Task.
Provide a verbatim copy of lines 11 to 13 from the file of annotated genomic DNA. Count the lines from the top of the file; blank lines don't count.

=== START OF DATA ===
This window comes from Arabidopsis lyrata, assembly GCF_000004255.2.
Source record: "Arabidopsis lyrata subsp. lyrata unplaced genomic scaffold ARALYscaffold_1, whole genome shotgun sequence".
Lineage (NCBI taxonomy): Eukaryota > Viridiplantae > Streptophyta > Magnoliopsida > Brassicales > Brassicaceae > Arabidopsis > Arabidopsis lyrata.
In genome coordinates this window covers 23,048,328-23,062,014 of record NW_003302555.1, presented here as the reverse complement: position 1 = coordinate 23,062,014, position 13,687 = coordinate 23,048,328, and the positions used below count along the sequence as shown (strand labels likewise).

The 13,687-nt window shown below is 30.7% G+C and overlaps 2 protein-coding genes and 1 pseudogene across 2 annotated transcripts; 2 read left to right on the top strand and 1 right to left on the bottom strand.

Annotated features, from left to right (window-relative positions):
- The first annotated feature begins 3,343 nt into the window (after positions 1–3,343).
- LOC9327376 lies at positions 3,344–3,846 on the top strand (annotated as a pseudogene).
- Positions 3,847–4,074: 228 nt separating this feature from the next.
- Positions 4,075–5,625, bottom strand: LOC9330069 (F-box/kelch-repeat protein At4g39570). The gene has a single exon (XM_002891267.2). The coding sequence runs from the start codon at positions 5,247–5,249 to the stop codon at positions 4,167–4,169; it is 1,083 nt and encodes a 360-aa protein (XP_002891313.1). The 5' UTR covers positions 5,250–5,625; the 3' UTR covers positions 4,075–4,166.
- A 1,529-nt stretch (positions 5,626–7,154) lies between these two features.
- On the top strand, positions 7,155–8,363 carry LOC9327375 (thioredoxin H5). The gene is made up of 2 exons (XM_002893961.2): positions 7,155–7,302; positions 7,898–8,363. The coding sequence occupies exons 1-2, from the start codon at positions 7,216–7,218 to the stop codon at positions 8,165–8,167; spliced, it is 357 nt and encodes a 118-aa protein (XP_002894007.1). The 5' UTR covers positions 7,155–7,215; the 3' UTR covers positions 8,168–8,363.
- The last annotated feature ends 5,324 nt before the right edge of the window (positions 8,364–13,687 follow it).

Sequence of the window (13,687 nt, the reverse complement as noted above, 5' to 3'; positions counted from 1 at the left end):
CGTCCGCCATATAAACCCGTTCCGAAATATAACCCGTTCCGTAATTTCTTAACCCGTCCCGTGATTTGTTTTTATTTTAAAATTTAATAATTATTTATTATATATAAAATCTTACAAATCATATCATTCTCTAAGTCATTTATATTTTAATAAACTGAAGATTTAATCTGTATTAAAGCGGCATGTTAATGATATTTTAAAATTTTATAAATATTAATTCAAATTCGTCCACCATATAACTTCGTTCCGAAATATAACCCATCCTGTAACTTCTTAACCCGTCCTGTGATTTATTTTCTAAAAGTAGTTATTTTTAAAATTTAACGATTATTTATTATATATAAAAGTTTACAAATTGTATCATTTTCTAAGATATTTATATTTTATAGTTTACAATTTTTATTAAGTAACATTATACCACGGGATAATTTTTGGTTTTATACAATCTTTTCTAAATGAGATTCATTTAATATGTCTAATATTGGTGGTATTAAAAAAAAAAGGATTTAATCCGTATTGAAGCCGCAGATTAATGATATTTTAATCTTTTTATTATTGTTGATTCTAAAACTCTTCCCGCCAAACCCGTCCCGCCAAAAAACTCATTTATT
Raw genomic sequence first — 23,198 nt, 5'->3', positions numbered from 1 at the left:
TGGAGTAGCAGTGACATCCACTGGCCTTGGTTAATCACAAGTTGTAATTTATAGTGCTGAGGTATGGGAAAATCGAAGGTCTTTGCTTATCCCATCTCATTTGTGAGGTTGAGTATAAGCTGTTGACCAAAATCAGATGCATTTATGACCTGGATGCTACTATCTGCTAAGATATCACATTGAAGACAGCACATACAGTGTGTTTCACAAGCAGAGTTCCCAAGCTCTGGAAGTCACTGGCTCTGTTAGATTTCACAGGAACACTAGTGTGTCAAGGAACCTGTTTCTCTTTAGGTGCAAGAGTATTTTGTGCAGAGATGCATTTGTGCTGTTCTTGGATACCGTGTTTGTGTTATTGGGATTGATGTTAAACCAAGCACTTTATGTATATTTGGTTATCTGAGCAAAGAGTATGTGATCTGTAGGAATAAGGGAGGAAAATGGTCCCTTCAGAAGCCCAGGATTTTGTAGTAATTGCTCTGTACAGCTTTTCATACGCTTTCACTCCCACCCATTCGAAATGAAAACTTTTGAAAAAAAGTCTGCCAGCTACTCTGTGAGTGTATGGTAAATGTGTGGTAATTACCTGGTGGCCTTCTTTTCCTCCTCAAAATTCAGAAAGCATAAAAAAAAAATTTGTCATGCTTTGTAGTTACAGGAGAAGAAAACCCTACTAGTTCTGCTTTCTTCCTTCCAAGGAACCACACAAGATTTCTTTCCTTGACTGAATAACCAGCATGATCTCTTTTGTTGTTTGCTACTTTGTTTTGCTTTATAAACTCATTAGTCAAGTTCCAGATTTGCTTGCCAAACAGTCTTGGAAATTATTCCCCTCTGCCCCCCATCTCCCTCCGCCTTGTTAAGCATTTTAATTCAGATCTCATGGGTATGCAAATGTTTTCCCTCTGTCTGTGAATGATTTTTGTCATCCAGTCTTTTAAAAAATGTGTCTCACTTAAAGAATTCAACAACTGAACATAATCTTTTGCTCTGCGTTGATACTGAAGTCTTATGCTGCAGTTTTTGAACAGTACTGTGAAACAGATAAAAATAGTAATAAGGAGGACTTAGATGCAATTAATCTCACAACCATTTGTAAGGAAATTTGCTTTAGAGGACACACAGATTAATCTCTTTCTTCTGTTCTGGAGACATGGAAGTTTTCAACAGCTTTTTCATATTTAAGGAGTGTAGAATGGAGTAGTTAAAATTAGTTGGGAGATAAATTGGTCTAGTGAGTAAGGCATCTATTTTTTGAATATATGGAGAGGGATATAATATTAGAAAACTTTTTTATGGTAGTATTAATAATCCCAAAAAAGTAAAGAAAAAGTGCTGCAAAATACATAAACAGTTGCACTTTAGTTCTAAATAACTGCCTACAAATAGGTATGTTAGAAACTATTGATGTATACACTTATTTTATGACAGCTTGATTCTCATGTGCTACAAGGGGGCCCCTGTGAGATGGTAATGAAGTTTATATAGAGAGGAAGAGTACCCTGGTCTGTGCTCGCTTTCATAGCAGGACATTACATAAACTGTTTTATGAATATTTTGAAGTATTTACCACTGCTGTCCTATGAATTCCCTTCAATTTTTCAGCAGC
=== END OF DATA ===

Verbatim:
- A 1,529-nt stretch (positions 5,626–7,154) lies between these two features.
- On the top strand, positions 7,155–8,363 carry LOC9327375 (thioredoxin H5). The gene is made up of 2 exons (XM_002893961.2): positions 7,155–7,302; positions 7,898–8,363. The coding sequence occupies exons 1-2, from the start codon at positions 7,216–7,218 to the stop codon at positions 8,165–8,167; spliced, it is 357 nt and encodes a 118-aa protein (XP_002894007.1). The 5' UTR covers positions 7,155–7,215; the 3' UTR covers positions 8,168–8,363.
- The last annotated feature ends 5,324 nt before the right edge of the window (positions 8,364–13,687 follow it).